Ethical Values and Responsibilities of Directors in the Digital Era

Ethical Values and Responsibilities of Directors in the Digital Era

Duane Windsor (Rice University, USA)
DOI: 10.4018/978-1-7998-2011-6.ch005

Abstract

This chapter addresses the ethical values and responsibilities of corporate directors in the unfolding digital era. Explanation for directors of private or public companies in the digital era involves three principal dimensions. The first concerns the ethical values and responsibilities of any director defined independently of the company or industry or era. The second concerns the additional ethical responsibilities of a director in the digital era, which imposes further conditions on directors. These conditions are heightened for directors of high technology, digital era-oriented businesses. The third dimension concerns whether ethical values and responsibilities of directors vary across countries and legal systems. This dimension separates into legal standards for directors and cultural variations in attitudes and behaviors of directors and managers. The chapter offers real company illustrations for these three dimensions. The chapter recommends four solutions: better and better prepared directors, sounder regulation, and a more unified theory of ethics and responsibility.
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Background

Businesses, and their stakeholders, have entered into an expanding and evolving digital era and knowledge economy (Ho, 2018; Sarrazin & Willmott, 2016; Swaminathan & Herzinger, 2018). The essential feature of the digital era is an accelerating shift in the 21st century from the industrial revolution of the 19th and 20th centuries to a new economic domination of information technology (IT). Broadly defined, IT includes artificial intelligence (AI) systems, communications modes, machine learning, and robotic systems. The digital era involves new business models, new interactions with stakeholders, and expanding access to private information that increase importance of and stress on ethical values and responsibilities of the directors of private and public companies. There will be increasing stress on proper CG principles and processes in this digital era.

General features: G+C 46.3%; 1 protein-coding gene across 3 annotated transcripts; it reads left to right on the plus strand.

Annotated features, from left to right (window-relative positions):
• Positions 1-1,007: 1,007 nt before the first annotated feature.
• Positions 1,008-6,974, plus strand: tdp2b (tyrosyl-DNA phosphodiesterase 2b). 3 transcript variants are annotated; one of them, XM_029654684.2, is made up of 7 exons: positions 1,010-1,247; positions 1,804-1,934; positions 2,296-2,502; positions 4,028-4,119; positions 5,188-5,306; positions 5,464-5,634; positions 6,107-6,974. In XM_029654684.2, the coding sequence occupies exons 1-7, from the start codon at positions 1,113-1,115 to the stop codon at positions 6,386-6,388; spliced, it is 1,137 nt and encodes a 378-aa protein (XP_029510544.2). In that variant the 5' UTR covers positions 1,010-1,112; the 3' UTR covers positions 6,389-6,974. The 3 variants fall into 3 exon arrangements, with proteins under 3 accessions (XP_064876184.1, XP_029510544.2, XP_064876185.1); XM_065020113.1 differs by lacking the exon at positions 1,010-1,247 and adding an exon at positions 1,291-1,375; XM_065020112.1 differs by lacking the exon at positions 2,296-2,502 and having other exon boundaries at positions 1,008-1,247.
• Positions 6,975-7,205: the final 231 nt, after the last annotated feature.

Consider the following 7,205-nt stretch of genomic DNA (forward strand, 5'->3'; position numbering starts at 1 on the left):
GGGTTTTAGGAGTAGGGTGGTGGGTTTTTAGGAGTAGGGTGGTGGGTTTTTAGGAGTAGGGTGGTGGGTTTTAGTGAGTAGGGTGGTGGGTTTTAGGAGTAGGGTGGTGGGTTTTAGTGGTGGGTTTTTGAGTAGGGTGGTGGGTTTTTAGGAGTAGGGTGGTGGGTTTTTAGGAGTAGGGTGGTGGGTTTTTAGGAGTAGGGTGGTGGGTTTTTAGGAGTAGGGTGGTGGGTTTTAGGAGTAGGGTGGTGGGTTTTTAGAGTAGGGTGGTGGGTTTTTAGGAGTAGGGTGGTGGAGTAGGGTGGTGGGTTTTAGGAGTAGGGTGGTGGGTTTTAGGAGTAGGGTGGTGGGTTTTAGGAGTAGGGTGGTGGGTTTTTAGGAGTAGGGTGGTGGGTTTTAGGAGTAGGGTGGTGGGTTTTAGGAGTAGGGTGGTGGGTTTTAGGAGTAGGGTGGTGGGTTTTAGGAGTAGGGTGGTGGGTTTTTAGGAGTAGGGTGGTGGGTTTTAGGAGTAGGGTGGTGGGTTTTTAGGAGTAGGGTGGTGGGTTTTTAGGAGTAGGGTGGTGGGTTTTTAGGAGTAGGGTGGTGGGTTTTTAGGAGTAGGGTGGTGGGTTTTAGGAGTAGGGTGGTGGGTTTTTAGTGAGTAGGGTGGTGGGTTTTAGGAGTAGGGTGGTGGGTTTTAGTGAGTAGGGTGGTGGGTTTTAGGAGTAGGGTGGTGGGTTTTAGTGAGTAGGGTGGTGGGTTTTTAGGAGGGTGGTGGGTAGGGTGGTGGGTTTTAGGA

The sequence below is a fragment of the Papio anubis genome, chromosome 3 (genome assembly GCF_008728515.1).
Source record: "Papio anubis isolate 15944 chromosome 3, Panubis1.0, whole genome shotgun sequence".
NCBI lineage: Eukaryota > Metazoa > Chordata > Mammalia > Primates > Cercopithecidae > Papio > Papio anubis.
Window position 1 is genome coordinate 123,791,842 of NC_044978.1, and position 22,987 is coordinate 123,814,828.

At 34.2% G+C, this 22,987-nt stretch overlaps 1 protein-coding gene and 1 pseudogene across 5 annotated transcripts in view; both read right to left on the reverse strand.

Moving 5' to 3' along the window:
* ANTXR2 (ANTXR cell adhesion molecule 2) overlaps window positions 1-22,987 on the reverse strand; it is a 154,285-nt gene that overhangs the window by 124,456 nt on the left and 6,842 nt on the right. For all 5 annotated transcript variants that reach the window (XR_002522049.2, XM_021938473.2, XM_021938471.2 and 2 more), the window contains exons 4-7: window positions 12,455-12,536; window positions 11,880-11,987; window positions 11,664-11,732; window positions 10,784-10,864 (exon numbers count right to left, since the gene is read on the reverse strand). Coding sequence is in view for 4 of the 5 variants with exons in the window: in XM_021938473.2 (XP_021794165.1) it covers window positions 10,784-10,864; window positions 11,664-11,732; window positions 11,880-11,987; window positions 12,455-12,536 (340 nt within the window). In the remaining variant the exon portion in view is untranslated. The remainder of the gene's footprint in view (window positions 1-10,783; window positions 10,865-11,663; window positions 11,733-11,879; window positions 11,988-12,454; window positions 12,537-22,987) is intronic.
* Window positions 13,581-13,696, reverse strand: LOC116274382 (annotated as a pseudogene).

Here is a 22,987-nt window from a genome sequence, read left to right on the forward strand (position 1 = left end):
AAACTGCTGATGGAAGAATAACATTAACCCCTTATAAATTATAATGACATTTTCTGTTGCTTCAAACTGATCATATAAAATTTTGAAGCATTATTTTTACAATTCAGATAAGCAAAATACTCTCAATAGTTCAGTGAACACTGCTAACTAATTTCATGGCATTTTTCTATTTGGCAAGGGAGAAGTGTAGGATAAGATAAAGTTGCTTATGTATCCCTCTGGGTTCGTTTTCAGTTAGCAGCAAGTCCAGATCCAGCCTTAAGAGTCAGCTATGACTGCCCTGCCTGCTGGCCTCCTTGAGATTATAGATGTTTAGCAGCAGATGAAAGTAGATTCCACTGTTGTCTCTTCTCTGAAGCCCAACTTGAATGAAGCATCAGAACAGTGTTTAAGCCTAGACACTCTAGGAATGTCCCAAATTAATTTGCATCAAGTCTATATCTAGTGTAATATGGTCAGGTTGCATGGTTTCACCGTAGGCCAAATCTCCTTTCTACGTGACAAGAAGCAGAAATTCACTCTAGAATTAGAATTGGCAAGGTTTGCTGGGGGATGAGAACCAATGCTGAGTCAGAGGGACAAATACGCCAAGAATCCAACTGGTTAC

Key Terms in this Chapter

Digital Era: The 21st century shift from the industrial revolution to a new economic domination of information technology.

Enterprise Risk Management (ERM): Preparation for identifying and handling any potential dangers or hazards to the business and communication, and communication of action plans to stakeholders.

Professionalism: Adherence to a code of conduct appropriate to a profession and defining virtuous behavior of a professional in terms of what to do and what not to do. One might define a profession in terms of required governmental licensing (e.g., accounting, law, or medicine) or higher education (e.g., MBA or non-medical doctorate).

Stakeholder Theory of Management: An alternative to shareholder wealth maximization that emphasizes instead the responsibility of directors and managers to seek increased welfare for as many stakeholders as feasible.

Shareholder Wealth Maximization: A doctrine or theory that the primary (but not sole) responsibility of directors and managers is to seek increased wealth for the shareholders.

Responsibilities: Directors’ and managers’ legal and ethical obligations or duties to various stakeholders of the business.

Ethical Values: Assign degree of importance to anything or anyone according to morally based principles, rules, or norms that define virtuous behavior.

Cybersecurity: Security measures against various forms of cyberattacks on the business.

Corporate Governance (CG): The set of principles, codes, and relationships within which corporate management makes decisions and set policies. Codes may be legal and mandatory or private and voluntary.

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